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American Public Education Law Primer


David C. Bloomfield

This clear, readable introductory text for undergraduate and graduate Education Law courses or modules offers a practical guide to everyday problems such as student expression, discipline, religion, curriculum, social media, privacy, charter schools, discrimination, special education, and more. Features include distinctions among school, district, state, and federal law; the Facts and Find research method; the Cascade approach to the American legal system; lobbying advice; and the new federal Every Student Succeeds Act (ESSA), the replacement to No Child Left Behind. Written by the ex-Counsel to the New York City Board of Education and a graduate of Columbia University Law School, American Public Education Law Primer is more than an academic text, presenting the real world of Education Law to benefit professionals, parents, and the general public.
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Chapter 3: School District Issues


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School District Issues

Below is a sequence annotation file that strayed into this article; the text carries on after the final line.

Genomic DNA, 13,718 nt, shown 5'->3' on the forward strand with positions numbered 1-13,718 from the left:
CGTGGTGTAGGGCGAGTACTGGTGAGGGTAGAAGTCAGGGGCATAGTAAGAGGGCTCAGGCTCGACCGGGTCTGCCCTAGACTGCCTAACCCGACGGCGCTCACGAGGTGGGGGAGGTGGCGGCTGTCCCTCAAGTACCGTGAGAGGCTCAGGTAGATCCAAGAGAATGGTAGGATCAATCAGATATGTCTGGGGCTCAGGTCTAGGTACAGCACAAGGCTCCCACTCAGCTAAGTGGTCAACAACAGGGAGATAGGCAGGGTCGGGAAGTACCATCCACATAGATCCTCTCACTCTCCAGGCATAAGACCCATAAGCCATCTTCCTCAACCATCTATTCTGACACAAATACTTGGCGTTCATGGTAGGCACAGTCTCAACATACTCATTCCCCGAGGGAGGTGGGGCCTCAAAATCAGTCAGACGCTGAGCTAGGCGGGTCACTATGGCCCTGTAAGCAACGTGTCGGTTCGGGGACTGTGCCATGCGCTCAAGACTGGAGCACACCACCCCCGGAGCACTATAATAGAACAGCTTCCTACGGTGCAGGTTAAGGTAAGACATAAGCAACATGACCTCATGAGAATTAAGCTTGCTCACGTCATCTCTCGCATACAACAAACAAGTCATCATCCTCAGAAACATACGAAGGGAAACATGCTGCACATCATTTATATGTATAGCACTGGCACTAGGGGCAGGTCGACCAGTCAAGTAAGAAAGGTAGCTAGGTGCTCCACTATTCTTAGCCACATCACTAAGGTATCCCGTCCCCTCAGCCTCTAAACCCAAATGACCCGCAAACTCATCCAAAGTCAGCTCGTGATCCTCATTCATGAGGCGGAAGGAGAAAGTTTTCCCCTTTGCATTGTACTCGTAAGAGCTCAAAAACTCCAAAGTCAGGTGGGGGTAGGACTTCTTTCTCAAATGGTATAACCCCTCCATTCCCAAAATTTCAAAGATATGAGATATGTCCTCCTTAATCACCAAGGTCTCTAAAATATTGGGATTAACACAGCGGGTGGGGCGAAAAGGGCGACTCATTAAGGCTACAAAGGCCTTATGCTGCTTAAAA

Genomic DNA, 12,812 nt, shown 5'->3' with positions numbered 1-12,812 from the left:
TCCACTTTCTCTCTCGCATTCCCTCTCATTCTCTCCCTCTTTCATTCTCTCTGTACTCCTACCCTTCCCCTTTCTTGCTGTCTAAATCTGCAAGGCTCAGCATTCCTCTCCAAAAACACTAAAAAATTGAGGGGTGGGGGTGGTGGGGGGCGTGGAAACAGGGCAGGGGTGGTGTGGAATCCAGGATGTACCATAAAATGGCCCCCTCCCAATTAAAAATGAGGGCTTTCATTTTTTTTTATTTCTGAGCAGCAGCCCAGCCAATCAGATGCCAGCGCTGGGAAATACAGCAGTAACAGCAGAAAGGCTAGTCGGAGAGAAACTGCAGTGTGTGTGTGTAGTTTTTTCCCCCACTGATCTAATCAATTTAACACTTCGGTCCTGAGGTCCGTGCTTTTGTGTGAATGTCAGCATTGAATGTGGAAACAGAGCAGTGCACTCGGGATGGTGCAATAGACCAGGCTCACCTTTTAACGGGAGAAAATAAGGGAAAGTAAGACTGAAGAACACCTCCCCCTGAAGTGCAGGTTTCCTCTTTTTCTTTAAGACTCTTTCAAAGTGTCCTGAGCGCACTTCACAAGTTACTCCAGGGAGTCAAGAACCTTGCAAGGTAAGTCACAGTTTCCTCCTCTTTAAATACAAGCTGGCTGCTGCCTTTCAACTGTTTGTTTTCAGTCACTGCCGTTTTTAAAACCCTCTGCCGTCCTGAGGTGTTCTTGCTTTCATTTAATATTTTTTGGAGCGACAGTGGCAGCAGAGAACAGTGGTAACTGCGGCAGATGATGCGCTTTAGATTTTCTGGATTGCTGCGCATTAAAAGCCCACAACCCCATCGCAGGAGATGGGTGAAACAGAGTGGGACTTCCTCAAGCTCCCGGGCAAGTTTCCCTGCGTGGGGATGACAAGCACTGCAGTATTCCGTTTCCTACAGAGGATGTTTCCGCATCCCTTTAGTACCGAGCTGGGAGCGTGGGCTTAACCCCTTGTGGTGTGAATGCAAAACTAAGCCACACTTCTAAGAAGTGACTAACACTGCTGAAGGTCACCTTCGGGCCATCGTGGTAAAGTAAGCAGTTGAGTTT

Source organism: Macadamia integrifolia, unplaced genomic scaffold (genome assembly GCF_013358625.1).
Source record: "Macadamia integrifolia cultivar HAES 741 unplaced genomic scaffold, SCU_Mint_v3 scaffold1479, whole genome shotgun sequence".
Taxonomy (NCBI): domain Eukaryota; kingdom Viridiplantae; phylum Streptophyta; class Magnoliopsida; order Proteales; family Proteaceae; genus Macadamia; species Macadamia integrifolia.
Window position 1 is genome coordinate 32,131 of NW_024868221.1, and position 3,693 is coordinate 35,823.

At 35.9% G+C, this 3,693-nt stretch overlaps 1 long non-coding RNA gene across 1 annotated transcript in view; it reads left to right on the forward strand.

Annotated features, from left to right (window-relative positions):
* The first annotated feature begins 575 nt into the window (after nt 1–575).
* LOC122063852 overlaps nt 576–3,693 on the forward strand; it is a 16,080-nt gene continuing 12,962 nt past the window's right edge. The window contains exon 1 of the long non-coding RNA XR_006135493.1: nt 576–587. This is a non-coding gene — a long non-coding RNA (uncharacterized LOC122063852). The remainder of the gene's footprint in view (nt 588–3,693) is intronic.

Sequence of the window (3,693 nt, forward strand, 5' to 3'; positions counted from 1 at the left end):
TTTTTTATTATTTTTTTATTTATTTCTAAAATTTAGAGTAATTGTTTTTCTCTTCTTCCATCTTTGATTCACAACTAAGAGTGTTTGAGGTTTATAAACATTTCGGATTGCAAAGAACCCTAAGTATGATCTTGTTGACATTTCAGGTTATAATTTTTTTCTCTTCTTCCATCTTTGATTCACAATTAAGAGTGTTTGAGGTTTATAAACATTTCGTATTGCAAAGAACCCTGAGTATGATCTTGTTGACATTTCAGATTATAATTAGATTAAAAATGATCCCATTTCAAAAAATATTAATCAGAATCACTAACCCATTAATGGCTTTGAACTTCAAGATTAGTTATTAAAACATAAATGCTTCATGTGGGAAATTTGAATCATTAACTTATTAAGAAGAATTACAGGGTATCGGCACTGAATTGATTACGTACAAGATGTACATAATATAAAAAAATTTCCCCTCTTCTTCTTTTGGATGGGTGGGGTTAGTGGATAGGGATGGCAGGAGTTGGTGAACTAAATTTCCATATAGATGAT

In the United States, curriculum is almost always a discretionary matter for educators to decide within usually broad parameters set by state education departments under legislative direction. The courts give wide latitude to curricular decisions, seeking to distance themselves from micromanaging what is or is not taught. See, for example, Hazelwood School Dist. v. Kuhlmeier, 484 U.S. 260 (1988) (contents of student newspaper subject to legitimate curricular and pedagogical judgment of principal); Board of Education, Island Trees Union Free School District No. 26 v. Pico, 457 U.S. 853 (1982), infra (content of classroom libraries subject to broad discretion as curricular in nature); Virgil v. School Board of Columbia County, 862 F.2d 1917 (11th Cir. 1989) (refusing to overturn board decision to remove “inappropriate” material from the curriculum); Mozert v. Hawkins County Public Schools, 827 F.2d 1058 (6th Cir. 1987), cert. denied, 484 U.S. 1066 (1988) (refusing to allow child to “opt out” of core-curriculum reading course); Smith v. Board of School Comm. of Mobile, 827 F.2d 684 (11th Cir. 1987) (refusing to require school board to remove books from curriculum that are offensive to parents’ religious beliefs). According to the National School Boards Association (, “Courts are traditionally reluctant to wade into educational decisions, especially on issues such as curriculum. Judges prefer to leave these matters to the experts: school boards and administrators. But they will intervene to protect the legal rights of...

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